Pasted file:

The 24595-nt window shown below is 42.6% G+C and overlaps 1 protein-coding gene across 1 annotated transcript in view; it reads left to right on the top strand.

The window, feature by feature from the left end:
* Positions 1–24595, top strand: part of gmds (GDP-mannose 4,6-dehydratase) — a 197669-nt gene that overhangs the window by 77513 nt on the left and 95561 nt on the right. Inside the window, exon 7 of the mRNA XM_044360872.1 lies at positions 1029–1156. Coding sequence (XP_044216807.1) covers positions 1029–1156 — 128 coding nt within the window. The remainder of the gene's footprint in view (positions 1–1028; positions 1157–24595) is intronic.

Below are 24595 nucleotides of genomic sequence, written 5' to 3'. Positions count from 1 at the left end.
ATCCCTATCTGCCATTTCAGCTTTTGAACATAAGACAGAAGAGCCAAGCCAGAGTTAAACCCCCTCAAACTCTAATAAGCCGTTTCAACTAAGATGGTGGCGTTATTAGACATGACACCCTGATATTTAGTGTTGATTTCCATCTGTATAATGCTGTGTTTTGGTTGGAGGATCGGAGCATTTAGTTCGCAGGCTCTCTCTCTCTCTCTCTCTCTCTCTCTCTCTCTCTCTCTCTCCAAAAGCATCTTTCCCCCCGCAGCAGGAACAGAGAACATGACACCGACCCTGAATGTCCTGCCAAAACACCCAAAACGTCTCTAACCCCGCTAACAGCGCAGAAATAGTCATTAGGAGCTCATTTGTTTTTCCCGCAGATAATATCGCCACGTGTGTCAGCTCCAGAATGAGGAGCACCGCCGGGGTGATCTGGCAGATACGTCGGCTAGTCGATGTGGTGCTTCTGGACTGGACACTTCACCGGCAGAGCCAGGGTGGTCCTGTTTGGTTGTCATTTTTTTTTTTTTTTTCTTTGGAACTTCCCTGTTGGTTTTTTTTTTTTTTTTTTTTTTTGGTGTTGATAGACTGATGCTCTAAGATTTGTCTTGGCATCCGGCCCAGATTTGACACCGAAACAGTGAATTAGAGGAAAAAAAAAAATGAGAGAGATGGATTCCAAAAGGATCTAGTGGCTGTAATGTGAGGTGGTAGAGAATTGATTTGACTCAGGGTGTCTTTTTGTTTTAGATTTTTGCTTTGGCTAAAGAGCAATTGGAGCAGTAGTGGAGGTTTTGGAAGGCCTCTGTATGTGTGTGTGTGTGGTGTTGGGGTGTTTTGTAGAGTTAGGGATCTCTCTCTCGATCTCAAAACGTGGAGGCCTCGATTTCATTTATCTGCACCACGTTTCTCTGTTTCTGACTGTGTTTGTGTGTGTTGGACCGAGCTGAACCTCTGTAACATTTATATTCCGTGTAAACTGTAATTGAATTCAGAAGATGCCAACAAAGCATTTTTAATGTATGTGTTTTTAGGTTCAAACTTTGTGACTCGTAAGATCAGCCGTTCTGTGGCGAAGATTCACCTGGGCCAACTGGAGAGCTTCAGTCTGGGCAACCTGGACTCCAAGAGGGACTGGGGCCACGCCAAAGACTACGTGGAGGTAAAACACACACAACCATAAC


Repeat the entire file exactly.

The 24595-nt window shown below is 42.6% G+C and overlaps 1 protein-coding gene across 1 annotated transcript in view; it reads left to right on the top strand.

The window, feature by feature from the left end:
* Positions 1–24595, top strand: part of gmds (GDP-mannose 4,6-dehydratase) — a 197669-nt gene that overhangs the window by 77513 nt on the left and 95561 nt on the right. Inside the window, exon 7 of the mRNA XM_044360872.1 lies at positions 1029–1156. Coding sequence (XP_044216807.1) covers positions 1029–1156 — 128 coding nt within the window. The remainder of the gene's footprint in view (positions 1–1028; positions 1157–24595) is intronic.

Below are 24595 nucleotides of genomic sequence, written 5' to 3'. Positions count from 1 at the left end.
ATCCCTATCTGCCATTTCAGCTTTTGAACATAAGACAGAAGAGCCAAGCCAGAGTTAAACCCCCTCAAACTCTAATAAGCCGTTTCAACTAAGATGGTGGCGTTATTAGACATGACACCCTGATATTTAGTGTTGATTTCCATCTGTATAATGCTGTGTTTTGGTTGGAGGATCGGAGCATTTAGTTCGCAGGCTCTCTCTCTCTCTCTCTCTCTCTCTCTCTCTCTCTCTCTCTCCAAAAGCATCTTTCCCCCCGCAGCAGGAACAGAGAACATGACACCGACCCTGAATGTCCTGCCAAAACACCCAAAACGTCTCTAACCCCGCTAACAGCGCAGAAATAGTCATTAGGAGCTCATTTGTTTTTCCCGCAGATAATATCGCCACGTGTGTCAGCTCCAGAATGAGGAGCACCGCCGGGGTGATCTGGCAGATACGTCGGCTAGTCGATGTGGTGCTTCTGGACTGGACACTTCACCGGCAGAGCCAGGGTGGTCCTGTTTGGTTGTCATTTTTTTTTTTTTTTTCTTTGGAACTTCCCTGTTGGTTTTTTTTTTTTTTTTTTTTTTTGGTGTTGATAGACTGATGCTCTAAGATTTGTCTTGGCATCCGGCCCAGATTTGACACCGAAACAGTGAATTAGAGGAAAAAAAAAAATGAGAGAGATGGATTCCAAAAGGATCTAGTGGCTGTAATGTGAGGTGGTAGAGAATTGATTTGACTCAGGGTGTCTTTTTGTTTTAGATTTTTGCTTTGGCTAAAGAGCAATTGGAGCAGTAGTGGAGGTTTTGGAAGGCCTCTGTATGTGTGTGTGTGTGGTGTTGGGGTGTTTTGTAGAGTTAGGGATCTCTCTCTCGATCTCAAAACGTGGAGGCCTCGATTTCATTTATCTGCACCACGTTTCTCTGTTTCTGACTGTGTTTGTGTGTGTTGGACCGAGCTGAACCTCTGTAACATTTATATTCCGTGTAAACTGTAATTGAATTCAGAAGATGCCAACAAAGCATTTTTAATGTATGTGTTTTTAGGTTCAAACTTTGTGACTCGTAAGATCAGCCGTTCTGTGGCGAAGATTCACCTGGGCCAACTGGAGAGCTTCAGTCTGGGCAACCTGGACTCCAAGAGGGACTGGGGCCACGCCAAAGACTACGTGGAGGTAAAACACACACAACCATAAC